He said that allows companies and manufacturers to call on secondary ports like New Orleans, Panama City and Mobile, Alabama, to avoid the West Coast backlog. 

Sherlock says East Coast ports also are geographically closer to a majority of U.S. consumers. 

Jacksonville-based AGX operates 33 agent offices throughout the U.S., keeping freight moving for its clients.

How AGX operates 

Jacksonville-based AGX, founded in 2016, operates 22 agent offices throughout the U.S. and a motor carrier and has access to a network of 140 trucks and more than 25,000 carriers.

It is based in East Park Business Park.

The logistics company works with third-party freight brokers to advise its clients on the most efficient shipping modes, intermodal routes, trade and supply lanes to deliver its products to consumers. 

“If we can bring value to our clients by advertising different trade lanes, different supply lanes, different modes of transportation, that’s what we want to do,” Sherlock said.

Sherlock has been with AGX since October 2021 and has been a logistics professional for 22 years. He tracks cargo volumes for AGX as it leaves countries of origin.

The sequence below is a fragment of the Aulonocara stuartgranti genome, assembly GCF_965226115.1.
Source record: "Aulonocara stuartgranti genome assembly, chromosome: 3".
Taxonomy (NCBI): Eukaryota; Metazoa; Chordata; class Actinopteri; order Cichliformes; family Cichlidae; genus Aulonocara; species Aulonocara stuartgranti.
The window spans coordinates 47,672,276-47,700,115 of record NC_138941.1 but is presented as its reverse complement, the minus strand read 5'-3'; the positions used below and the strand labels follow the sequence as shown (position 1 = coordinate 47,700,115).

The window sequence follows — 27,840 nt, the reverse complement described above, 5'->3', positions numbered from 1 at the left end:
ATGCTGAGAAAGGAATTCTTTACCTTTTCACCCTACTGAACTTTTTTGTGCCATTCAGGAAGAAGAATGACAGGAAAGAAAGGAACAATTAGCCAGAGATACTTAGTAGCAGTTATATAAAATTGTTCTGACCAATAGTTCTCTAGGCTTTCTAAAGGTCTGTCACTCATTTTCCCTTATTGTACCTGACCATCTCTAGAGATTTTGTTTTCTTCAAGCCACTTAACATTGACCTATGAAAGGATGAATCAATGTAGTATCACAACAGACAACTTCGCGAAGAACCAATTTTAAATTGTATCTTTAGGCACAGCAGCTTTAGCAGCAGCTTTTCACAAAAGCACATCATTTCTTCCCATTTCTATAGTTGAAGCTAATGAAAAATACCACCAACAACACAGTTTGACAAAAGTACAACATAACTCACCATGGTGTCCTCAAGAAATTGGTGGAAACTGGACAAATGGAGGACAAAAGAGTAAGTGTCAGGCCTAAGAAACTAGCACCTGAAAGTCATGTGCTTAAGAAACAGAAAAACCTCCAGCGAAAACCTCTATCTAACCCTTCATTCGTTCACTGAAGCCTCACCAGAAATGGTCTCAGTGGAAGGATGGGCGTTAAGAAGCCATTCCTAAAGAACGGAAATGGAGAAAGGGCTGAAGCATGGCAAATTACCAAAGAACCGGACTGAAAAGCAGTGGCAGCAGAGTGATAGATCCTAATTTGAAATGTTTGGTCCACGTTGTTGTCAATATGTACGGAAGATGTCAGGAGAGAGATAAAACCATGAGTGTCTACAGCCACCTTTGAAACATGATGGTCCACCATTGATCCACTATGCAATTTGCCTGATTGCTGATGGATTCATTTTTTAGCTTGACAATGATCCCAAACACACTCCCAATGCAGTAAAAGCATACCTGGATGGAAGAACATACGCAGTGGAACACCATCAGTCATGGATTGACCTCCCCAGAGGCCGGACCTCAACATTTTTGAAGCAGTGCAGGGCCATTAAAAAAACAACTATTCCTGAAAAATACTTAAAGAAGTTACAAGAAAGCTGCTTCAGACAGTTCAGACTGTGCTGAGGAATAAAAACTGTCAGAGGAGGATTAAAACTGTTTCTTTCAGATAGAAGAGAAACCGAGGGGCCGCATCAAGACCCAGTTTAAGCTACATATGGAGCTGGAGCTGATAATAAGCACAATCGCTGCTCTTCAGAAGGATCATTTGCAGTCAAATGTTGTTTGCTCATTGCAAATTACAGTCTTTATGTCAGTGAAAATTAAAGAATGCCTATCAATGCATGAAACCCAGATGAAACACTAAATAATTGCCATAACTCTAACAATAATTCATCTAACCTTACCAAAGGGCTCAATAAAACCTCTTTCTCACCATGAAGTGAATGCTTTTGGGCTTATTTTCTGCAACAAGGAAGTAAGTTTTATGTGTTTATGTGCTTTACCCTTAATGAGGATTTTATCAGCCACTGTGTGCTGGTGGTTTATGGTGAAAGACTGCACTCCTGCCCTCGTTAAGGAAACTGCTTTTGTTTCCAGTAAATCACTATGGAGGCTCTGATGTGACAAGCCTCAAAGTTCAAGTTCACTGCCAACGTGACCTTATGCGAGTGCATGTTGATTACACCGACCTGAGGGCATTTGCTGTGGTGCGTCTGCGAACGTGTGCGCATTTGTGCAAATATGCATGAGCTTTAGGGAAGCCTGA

He said there is a “tsunami” of freight waiting to be shipped from Asian markets to the West Coast. 

He said U.S. big-box retailers placed larger back-to-school orders earlier this year after experiencing long lead times in 2021. 

That could slow improvements at domestic Pacific ports, Sherlock said.

“So that freight is coming much sooner than it typically would, and we hope it doesn’t swamp the California ports’ boat,” he said.

Despite the pressure to move from West Coast ports, Sherlock says shipping hubs like Los Angeles, Long Beach, Seattle and Oakland always will be key components to the U.S. supply chain and AGX assets will remain in that region. 

Labor “headwinds”

There is one headwind that Sherlock says keeps him up at night. The International Brotherhood of Teamsters union is scheduled to start negotiations with global company United Parcel Service later this summer. 

According to Sherlock, UPS “touches, moves or is associated with” 6% of total U.S. gross domestic product and 2% of global GDP.

According to its website, the Teamsters Union has 1.2 million members. It organizes nearly every U.S. seaport.

“Even a temporary work stoppage by the Teamsters could really hurt the supply chain and hurt a lot of the recovery we’ve made in the country,” Sherlock said. 

He projects a brief stoppage at the West Coast ports could lengthen the containership queue to more than 50 waiting to unload.